The YPT community is very saddened to hear of the passing of YPT alumnus Pete Hall. Pete died in a car accident last month, at the age of 28. He was the only child of Vicky Hall. The team here at YPT send our condolences to Pete’s family and would like to share some warm reflections of the light he shed on our lives here at YPT
Pete began working with YPT as a student in YPT’s In-School Playwriting Program at Bell Multicultural High School in 2007. His hilarious play, Keepin’ Outta Trouble, was produced in the 2008 New Play Festival. The following year, while a member of Young Playwrights’ Workshop, Pete also wrote Save ‘Da Planet Fool!—another comedic play about an environmentally conscious gang that takes over a news studio to spread their anti-pollution message. The play was then produced in YPT’s New Writers Now! Performance series.
“I don’t do serious plays,” Pete Hall said in a 2008 YPT interview. “I do comedy because I want to see people smile. There are so many things going on in the world today that make people depressed, so I like to give them something to make them laugh.”
YPT staff and teaching artists agree that Pete embodied the spirit of Young Playwrights’ Theater. Not only was he kind, positive and a talented storyteller, he also worked very hard as a playwright. “Pete was a witty, affable and humble guy,” says Patrick Crowley, Pete’s New Play Festival dramaturg at Bell. “His play really stood out, but he never let his ego swell. He was great to work with and [accepted] notes on their merits and did not take them personally.”
His play, Keepin’ Outta Trouble, stood out as one of the strongest and most entertaining plays to be crafted from YPT’s In-School Playwriting Program. The story centered on the relationship between mother and son, inspired by his real-life, close relationship with his own mother, Vicky. YPT has since published Keepin’ Outta Trouble in Write to Dream, an anthology of some of the best work created by YPT playwrights since 1995.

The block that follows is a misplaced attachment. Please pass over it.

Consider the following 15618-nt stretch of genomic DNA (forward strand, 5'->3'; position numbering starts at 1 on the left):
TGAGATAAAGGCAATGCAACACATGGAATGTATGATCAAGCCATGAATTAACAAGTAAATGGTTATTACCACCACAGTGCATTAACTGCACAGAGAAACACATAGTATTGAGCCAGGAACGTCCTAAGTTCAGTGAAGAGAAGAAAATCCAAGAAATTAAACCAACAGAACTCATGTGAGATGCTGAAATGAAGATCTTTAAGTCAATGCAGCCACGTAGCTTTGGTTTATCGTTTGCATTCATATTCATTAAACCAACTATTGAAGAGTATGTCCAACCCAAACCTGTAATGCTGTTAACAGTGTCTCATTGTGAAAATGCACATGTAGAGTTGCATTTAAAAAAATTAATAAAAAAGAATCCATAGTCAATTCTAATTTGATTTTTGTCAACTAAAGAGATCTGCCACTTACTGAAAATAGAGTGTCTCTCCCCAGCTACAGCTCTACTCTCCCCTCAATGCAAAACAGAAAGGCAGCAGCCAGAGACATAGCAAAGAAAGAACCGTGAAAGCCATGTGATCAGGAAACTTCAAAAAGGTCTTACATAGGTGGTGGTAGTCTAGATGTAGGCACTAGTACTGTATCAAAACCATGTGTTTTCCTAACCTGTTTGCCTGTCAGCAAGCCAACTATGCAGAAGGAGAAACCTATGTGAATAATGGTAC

“For a student in the throes of adolescence to invite us to laugh with them, and sometimes at them is a profound stroke of artistry,” says Pete’s In-School Playwriting Program Teaching Artist, Elizabeth Zitelli. “It was a remarkable show of strength—to look at what he was going through, to hold it all in a loving gaze of amusement and then invite us in for a view. This is what the best artists do.”
Since graduating from YPT’s program over 10 years ago, Pete had since moved to California and began exploring screenwriting at California State University, Northridge. He had planned to return to school this fall. Here at YPT, his absence is felt, but his memory will always be inspiring.
“For such a young man, he is leaving behind quite a legacy of lives he touched and art he created,” says YPT Executive Director Brigitte Winter. “ I’m honored we were a small part of his story.”
YPT is proud to honor Pete’s legacy by inaugurating the Pete Hall Promising Playwright Award in our *25th Anniversary Celebration at Arena Stage on April 27, 2020. This award will recognize a current young playwright who exemplifies hard work, commitment to craft and the power and impact of youth voice.
*As of March 2020, the Pete Hall Promising Playwright Award will be presented at our first-ever virtual event, Tell It Forward: The Power of Stories to Shape Our Future.